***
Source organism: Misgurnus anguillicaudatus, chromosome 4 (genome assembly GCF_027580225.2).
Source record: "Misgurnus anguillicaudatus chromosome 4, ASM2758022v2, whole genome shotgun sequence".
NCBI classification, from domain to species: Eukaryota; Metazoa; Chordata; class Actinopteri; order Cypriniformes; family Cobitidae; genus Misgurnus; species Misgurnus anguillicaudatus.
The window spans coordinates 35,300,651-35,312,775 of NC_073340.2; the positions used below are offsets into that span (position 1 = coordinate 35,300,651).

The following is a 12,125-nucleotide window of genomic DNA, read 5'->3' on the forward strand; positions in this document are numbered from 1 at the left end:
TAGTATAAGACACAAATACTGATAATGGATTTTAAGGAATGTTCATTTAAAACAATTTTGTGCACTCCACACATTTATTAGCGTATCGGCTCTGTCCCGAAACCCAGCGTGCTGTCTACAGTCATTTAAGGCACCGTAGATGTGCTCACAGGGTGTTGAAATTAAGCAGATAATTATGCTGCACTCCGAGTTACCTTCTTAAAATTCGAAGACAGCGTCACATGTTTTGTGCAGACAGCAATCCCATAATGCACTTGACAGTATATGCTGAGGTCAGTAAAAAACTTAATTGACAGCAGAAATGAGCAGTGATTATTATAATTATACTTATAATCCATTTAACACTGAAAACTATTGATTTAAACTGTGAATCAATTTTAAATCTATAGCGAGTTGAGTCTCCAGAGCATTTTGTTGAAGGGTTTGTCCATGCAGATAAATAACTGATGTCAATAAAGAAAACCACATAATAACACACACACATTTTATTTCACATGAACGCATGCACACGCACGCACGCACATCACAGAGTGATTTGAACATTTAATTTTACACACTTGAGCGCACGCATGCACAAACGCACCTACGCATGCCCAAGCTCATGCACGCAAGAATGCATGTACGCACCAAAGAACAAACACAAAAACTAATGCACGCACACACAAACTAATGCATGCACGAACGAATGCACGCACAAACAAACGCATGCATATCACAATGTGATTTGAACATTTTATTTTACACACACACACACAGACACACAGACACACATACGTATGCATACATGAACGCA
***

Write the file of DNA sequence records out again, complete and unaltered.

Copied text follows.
Source organism: Misgurnus anguillicaudatus, chromosome 4 (genome assembly GCF_027580225.2).
Source record: "Misgurnus anguillicaudatus chromosome 4, ASM2758022v2, whole genome shotgun sequence".
NCBI classification, from domain to species: Eukaryota; Metazoa; Chordata; class Actinopteri; order Cypriniformes; family Cobitidae; genus Misgurnus; species Misgurnus anguillicaudatus.
The window spans coordinates 35,300,651-35,312,775 of NC_073340.2; the positions used below are offsets into that span (position 1 = coordinate 35,300,651).

The following is a 12,125-nucleotide window of genomic DNA, read 5'->3' on the forward strand; positions in this document are numbered from 1 at the left end:
TAGTATAAGACACAAATACTGATAATGGATTTTAAGGAATGTTCATTTAAAACAATTTTGTGCACTCCACACATTTATTAGCGTATCGGCTCTGTCCCGAAACCCAGCGTGCTGTCTACAGTCATTTAAGGCACCGTAGATGTGCTCACAGGGTGTTGAAATTAAGCAGATAATTATGCTGCACTCCGAGTTACCTTCTTAAAATTCGAAGACAGCGTCACATGTTTTGTGCAGACAGCAATCCCATAATGCACTTGACAGTATATGCTGAGGTCAGTAAAAAACTTAATTGACAGCAGAAATGAGCAGTGATTATTATAATTATACTTATAATCCATTTAACACTGAAAACTATTGATTTAAACTGTGAATCAATTTTAAATCTATAGCGAGTTGAGTCTCCAGAGCATTTTGTTGAAGGGTTTGTCCATGCAGATAAATAACTGATGTCAATAAAGAAAACCACATAATAACACACACACATTTTATTTCACATGAACGCATGCACACGCACGCACGCACATCACAGAGTGATTTGAACATTTAATTTTACACACTTGAGCGCACGCATGCACAAACGCACCTACGCATGCCCAAGCTCATGCACGCAAGAATGCATGTACGCACCAAAGAACAAACACAAAAACTAATGCACGCACACACAAACTAATGCATGCACGAACGAATGCACGCACAAACAAACGCATGCATATCACAATGTGATTTGAACATTTTATTTTACACACACACACACAGACACACAGACACACATACGTATGCATACATGAACGCA